I am helping stimulate the economy...

...now if I could only stimulate a pay raise soon....

-More to come-

First steps to a proper budget

November 8th, 2008 at 12:51 pm

We have all heard that in order to be in good financial order, you need to take a budget into account.
Well, I am sure most of you have at some point have had the thought that budgets are something only businesses need. (Not you as an individual who can't possibly live on more than what you earn).

But the truth is, as much as many are you angry that the government is living on a negative budget (it owes more than it takes in). Many of us, as individuals also are living on a budget being our means.

Time for get back on track.

But where to start, well, like any problem, first you have to be honest with yourself and admit you have a problem.
But don't be disappointed. This is the first step to the new you.

To initiate setting up a budget, it is recommended that you write down your moth to month recurring expenses. I would start with items that don't vary. Afterwards, I would add any month to month bills (utilities) that vary and list the average monthly bill, or base it on last month's amount (whichever is the greater amount, you don't want to under budget).

Here is a list of my expenses:

RENT $900
CAR Insurance $160.36
Car Insurance $138.17
Commuter Pass $59.00
Phone bill $118.00 +-
Cable Service & Internet 85
Credit Card $150
Credit Card 2 $150
Student Loan $60.00

Once you have the basics, list any utilities that you may pay.
I don't have many, so here they are:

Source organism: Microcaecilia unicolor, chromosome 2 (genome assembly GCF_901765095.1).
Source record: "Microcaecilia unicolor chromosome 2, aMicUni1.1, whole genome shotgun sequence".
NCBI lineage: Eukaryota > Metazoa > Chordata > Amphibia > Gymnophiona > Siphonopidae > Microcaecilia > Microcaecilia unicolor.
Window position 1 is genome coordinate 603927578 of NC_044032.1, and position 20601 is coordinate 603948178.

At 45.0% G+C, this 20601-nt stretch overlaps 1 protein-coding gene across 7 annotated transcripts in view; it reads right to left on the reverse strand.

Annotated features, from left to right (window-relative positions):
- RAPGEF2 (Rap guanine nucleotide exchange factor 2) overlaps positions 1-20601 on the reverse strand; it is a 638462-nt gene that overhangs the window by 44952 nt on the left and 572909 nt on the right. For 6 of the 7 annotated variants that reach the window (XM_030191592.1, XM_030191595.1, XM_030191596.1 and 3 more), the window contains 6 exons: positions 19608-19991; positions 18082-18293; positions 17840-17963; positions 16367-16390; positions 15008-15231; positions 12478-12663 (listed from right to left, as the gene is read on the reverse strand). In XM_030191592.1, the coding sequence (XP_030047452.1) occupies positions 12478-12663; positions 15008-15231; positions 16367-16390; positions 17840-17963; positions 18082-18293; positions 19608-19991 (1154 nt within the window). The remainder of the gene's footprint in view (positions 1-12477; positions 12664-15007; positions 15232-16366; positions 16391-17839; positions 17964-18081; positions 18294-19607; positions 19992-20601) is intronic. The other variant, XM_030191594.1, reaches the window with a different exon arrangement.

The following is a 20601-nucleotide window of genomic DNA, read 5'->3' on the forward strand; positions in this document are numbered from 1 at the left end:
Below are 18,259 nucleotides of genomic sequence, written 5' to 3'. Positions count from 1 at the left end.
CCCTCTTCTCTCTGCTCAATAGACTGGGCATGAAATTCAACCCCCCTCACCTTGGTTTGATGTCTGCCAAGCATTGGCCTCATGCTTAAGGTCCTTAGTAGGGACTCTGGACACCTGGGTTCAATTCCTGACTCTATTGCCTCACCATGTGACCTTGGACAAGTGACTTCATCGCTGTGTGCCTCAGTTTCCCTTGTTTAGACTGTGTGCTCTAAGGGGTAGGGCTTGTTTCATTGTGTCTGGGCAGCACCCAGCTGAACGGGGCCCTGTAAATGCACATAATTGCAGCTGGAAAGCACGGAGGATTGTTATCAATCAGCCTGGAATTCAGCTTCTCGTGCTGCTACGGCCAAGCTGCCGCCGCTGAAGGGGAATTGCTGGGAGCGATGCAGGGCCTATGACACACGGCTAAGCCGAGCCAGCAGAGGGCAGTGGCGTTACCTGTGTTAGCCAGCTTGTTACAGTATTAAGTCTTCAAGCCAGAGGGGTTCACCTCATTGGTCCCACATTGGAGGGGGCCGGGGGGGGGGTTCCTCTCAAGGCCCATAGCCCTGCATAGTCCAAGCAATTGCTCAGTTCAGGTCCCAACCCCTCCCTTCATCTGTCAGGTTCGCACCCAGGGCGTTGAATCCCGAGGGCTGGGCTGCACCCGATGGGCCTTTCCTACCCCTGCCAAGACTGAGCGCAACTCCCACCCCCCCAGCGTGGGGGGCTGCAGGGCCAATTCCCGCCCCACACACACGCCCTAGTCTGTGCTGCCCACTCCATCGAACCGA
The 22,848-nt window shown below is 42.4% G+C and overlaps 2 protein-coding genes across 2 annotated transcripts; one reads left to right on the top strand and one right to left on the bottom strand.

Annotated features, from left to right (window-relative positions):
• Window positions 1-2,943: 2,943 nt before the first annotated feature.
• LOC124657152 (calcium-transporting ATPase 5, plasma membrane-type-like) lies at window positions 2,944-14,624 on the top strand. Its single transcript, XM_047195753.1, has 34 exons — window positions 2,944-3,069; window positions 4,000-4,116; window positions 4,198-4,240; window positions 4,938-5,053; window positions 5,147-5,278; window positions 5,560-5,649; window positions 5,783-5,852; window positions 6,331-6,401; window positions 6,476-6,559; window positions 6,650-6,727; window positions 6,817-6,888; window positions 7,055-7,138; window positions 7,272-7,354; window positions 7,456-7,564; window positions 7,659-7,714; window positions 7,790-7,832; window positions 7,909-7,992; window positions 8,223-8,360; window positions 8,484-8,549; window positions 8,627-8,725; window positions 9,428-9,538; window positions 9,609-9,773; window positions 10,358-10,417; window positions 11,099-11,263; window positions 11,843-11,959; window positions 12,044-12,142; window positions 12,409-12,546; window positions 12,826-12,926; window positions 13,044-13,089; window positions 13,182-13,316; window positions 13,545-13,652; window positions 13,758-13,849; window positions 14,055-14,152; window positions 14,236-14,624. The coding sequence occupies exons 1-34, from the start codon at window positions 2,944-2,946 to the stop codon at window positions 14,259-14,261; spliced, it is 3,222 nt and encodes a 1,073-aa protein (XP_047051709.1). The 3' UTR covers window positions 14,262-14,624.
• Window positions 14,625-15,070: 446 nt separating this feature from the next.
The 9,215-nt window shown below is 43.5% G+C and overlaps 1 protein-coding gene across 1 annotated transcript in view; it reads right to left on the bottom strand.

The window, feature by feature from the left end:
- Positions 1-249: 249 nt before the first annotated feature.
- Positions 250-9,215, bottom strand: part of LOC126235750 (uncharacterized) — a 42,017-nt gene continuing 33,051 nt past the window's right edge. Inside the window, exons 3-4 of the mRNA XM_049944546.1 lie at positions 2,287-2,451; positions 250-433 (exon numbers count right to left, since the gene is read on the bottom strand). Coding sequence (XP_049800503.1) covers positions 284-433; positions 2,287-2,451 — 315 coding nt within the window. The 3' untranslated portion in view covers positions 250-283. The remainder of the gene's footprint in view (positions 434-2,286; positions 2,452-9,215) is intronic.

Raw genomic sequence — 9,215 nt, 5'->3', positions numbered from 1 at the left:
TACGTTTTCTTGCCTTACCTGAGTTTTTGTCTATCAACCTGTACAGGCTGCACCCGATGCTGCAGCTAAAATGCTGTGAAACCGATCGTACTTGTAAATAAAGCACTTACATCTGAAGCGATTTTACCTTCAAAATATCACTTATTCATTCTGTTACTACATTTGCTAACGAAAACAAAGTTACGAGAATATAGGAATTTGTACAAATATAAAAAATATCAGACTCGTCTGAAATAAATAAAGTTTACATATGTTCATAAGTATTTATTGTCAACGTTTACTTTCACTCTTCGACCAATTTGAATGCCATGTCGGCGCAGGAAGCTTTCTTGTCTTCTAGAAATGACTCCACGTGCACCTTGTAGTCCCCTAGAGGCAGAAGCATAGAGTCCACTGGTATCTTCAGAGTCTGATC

Gas $45 +-
Electric $35 +-
Food $225.00 +-

Once you start writing down what you pay on a month to month basis, it is important to keep updating your information. I am sure that there will be items that you may have missed.

For example, you may forget to add a water bill, if you pay it on a quarterly basis. The same applies for taxes.

Also remember to try to add excise taxes n vehicles for the month the car registration renews each year.

Its a tough job nailing down all your expenses but this is the very beginning.

I use a notebook, so I can list and check off the items as I pay they through the month.
I also have the due dates written in to ensure that the wills are taken care of with a priority.

Next step:

Try to take note of all your cash & credit expenses on a day to day basis.
Its not necessary for you to cut back, you just need to start becoming aware of where your money is going.

If possible, it's a good a idea to budget for small expenditures such as morning coffee, dinner out on weekends, gifts, and unexpected expenses (i.e. emergency cash).

Getting in the habit of checking where you are is a good idea. You don't need more than an hour each week or two.

Once you have a list of what you typically pay on recurring expenses on a month to month basis, you can set aside funds to ensure that your month to month expenses will be covered, and you won't get caught not having cash to pay bills on time.

This information is also useful to determine where, if desired, you can cut back and not be hurt.
It also helps you determine what services you can cut back on, so that you can save more. (or if in debt like me, save some cash to cover other expenses).

Analyze what your take home pay is and try to budget so that you are no longer in need of using a credit card.

I have not used my credit card for over 6 months. I have had to sacrifice a lot, but not that much. Since I currently have a hefty amount of debt, I don't anticipate using my CC any time soon. I look forward to the day that I will be credit card debt free.

It is a day that is coming, each month I see how much progress i have made, and although it feels bad to be in debt, it feels great knowing that each month the balance is a little less.

Let me know if my information has been of use to you.

Oh no!! The 15th!!

October 15th, 2008 at 12:44 pm

Amazing, we are in the middle of another month. For me this means that I have more bills to pay. I am sure that all of you are aware of the dealines associated with the different bills we get.
Today is not a day of smiles as most people have to pay their mortgages of face penalties.
Penalties are free money to lenders for no other reason other than as a fine for not having paid on time.
I sometimes wonder why people who can't pay on time are the first to have to pay more.